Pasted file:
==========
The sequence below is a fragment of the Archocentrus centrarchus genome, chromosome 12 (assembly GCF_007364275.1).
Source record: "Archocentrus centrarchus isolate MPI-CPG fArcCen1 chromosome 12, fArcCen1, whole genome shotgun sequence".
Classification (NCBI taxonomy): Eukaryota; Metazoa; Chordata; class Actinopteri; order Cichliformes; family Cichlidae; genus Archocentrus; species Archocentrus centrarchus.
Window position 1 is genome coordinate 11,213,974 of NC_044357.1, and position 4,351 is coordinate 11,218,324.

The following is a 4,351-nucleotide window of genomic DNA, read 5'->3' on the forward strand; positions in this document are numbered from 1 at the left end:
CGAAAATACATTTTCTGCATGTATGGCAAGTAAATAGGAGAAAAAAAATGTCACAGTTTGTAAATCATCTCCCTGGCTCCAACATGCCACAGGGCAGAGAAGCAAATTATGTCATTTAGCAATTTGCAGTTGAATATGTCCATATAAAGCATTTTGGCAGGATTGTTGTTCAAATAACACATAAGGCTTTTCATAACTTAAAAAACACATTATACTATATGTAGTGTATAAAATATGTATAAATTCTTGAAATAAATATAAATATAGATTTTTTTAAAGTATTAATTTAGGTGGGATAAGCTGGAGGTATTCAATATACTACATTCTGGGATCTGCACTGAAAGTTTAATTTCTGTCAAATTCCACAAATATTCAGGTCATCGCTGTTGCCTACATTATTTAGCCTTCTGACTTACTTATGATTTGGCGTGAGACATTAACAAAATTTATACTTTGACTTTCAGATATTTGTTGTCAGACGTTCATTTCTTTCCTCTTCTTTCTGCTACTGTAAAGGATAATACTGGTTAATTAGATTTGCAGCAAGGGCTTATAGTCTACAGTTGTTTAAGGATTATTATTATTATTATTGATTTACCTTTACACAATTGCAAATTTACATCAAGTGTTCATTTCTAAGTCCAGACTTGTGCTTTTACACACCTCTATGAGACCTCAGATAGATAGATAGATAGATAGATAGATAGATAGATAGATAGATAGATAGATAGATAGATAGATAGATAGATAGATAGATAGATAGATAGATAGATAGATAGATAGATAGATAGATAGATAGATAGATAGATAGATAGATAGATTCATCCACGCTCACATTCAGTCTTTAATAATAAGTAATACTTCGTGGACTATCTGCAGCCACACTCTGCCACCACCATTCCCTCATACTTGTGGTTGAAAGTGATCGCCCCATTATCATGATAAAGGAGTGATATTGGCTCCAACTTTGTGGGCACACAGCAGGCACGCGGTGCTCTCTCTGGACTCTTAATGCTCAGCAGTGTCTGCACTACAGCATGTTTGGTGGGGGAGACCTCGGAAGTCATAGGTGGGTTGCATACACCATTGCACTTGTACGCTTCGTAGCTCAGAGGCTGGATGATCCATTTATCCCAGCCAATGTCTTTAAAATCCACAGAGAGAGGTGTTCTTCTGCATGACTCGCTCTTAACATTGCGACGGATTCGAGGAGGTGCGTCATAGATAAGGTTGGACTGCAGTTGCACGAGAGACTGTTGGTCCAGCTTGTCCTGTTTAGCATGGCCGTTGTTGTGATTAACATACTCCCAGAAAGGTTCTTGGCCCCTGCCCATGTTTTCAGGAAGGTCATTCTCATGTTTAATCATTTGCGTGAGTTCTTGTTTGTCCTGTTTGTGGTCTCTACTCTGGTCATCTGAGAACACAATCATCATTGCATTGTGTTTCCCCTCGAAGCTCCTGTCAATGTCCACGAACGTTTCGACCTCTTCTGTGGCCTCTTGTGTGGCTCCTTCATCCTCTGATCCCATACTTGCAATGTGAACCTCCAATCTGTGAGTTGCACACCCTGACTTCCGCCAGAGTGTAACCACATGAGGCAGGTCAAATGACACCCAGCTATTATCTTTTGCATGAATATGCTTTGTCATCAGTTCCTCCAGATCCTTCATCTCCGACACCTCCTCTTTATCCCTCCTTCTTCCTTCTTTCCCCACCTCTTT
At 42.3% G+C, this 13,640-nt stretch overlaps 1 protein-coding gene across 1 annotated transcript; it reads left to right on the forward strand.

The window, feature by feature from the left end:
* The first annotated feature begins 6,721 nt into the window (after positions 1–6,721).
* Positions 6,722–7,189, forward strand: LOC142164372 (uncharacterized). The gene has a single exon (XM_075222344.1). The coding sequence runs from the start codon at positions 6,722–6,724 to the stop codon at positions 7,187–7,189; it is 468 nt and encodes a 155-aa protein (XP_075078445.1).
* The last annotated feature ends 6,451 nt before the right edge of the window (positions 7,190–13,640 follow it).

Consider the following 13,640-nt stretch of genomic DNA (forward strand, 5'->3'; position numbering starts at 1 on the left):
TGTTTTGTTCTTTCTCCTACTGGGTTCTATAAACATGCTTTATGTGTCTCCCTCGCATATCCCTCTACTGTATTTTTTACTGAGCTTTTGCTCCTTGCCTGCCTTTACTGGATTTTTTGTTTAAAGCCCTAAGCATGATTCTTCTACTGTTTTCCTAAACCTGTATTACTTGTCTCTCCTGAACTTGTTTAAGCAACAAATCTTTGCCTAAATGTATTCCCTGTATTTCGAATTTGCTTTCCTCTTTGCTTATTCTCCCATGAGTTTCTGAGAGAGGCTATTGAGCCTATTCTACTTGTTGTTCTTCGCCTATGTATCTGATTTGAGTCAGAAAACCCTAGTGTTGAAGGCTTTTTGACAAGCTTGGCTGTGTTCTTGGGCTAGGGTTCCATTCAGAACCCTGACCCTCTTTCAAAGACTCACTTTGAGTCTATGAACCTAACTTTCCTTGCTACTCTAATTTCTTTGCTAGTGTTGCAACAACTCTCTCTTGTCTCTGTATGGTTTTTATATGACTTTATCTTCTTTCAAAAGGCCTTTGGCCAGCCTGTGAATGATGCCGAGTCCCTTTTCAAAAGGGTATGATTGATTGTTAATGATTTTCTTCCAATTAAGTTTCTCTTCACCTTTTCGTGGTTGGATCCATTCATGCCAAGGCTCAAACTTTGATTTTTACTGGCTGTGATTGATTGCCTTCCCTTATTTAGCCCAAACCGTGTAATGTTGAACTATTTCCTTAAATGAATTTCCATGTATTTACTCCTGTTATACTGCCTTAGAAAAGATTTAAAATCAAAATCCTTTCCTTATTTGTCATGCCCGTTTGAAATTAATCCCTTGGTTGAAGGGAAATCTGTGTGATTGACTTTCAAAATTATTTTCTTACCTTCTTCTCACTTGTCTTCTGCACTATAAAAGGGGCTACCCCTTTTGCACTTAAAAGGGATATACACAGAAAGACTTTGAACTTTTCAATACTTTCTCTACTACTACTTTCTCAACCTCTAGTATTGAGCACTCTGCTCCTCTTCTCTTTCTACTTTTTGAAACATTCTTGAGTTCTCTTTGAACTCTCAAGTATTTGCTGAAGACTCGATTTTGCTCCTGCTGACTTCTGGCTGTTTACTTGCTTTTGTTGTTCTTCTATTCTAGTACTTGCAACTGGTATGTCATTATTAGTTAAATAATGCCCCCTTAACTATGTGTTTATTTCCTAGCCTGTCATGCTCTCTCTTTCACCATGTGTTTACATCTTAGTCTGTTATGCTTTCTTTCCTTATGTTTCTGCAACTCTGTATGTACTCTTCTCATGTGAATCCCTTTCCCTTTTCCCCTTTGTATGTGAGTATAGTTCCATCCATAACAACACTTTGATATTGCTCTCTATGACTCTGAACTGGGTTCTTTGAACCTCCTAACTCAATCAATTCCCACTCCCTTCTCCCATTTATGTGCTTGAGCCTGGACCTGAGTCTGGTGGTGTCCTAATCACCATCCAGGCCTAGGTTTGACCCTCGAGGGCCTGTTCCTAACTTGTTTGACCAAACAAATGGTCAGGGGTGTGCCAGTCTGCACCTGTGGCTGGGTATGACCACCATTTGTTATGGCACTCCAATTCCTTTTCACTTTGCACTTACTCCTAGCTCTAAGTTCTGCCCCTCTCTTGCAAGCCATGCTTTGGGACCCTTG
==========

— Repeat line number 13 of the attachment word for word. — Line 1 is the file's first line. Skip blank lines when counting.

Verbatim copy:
TGTTTTGTTCTTTCTCCTACTGGGTTCTATAAACATGCTTTATGTGTCTCCCTCGCATATCCCTCTACTGTATTTTTTACTGAGCTTTTGCTCCTTGCCTGCCTTTACTGGATTTTTTGTTTAAAGCCCTAAGCATGATTCTTCTACTGTTTTCCTAAACCTGTATTACTTGTCTCTCCTGAACTTGTTTAAGCAACAAATCTTTGCCTAAATGTATTCCCTGTATTTCGAATTTGCTTTCCTCTTTGCTTATTCTCCCATGAGTTTCTGAGAGAGGCTATTGAGCCTATTCTACTTGTTGTTCTTCGCCTATGTATCTGATTTGAGTCAGAAAACCCTAGTGTTGAAGGCTTTTTGACAAGCTTGGCTGTGTTCTTGGGCTAGGGTTCCATTCAGAACCCTGACCCTCTTTCAAAGACTCACTTTGAGTCTATGAACCTAACTTTCCTTGCTACTCTAATTTCTTTGCTAGTGTTGCAACAACTCTCTCTTGTCTCTGTATGGTTTTTATATGACTTTATCTTCTTTCAAAAGGCCTTTGGCCAGCCTGTGAATGATGCCGAGTCCCTTTTCAAAAGGGTATGATTGATTGTTAATGATTTTCTTCCAATTAAGTTTCTCTTCACCTTTTCGTGGTTGGATCCATTCATGCCAAGGCTCAAACTTTGATTTTTACTGGCTGTGATTGATTGCCTTCCCTTATTTAGCCCAAACCGTGTAATGTTGAACTATTTCCTTAAATGAATTTCCATGTATTTACTCCTGTTATACTGCCTTAGAAAAGATTTAAAATCAAAATCCTTTCCTTATTTGTCATGCCCGTTTGAAATTAATCCCTTGGTTGAAGGGAAATCTGTGTGATTGACTTTCAAAATTATTTTCTTACCTTCTTCTCACTTGTCTTCTGCACTATAAAAGGGGCTACCCCTTTTGCACTTAAAAGGGATATACACAGAAAGACTTTGAACTTTTCAATACTTTCTCTACTACTACTTTCTCAACCTCTAGTATTGAGCACTCTGCTCCTCTTCTCTTTCTACTTTTTGAAACATTCTTGAGTTCTCTTTGAACTCTCAAGTATTTGCTGAAGACTCGATTTTGCTCCTGCTGACTTCTGGCTGTTTACTTGCTTTTGTTGTTCTTCTATTCTAGTACTTGCAACTGGTATGTCATTATTAGTTAAATAATGCCCCCTTAACTATGTGTTTATTTCCTAGCCTGTCATGCTCTCTCTTTCACCATGTGTTTACATCTTAGTCTGTTATGCTTTCTTTCCTTATGTTTCTGCAACTCTGTATGTACTCTTCTCATGTGAATCCCTTTCCCTTTTCCCCTTTGTATGTGAGTATAGTTCCATCCATAACAACACTTTGATATTGCTCTCTATGACTCTGAACTGGGTTCTTTGAACCTCCTAACTCAATCAATTCCCACTCCCTTCTCCCATTTATGTGCTTGAGCCTGGACCTGAGTCTGGTGGTGTCCTAATCACCATCCAGGCCTAGGTTTGACCCTCGAGGGCCTGTTCCTAACTTGTTTGACCAAACAAATGGTCAGGGGTGTGCCAGTCTGCACCTGTGGCTGGGTATGACCACCATTTGTTATGGCACTCCAATTCCTTTTCACTTTGCACTTACTCCTAGCTCTAAGTTCTGCCCCTCTCTTGCAAGCCATGCTTTGGGACCCTTG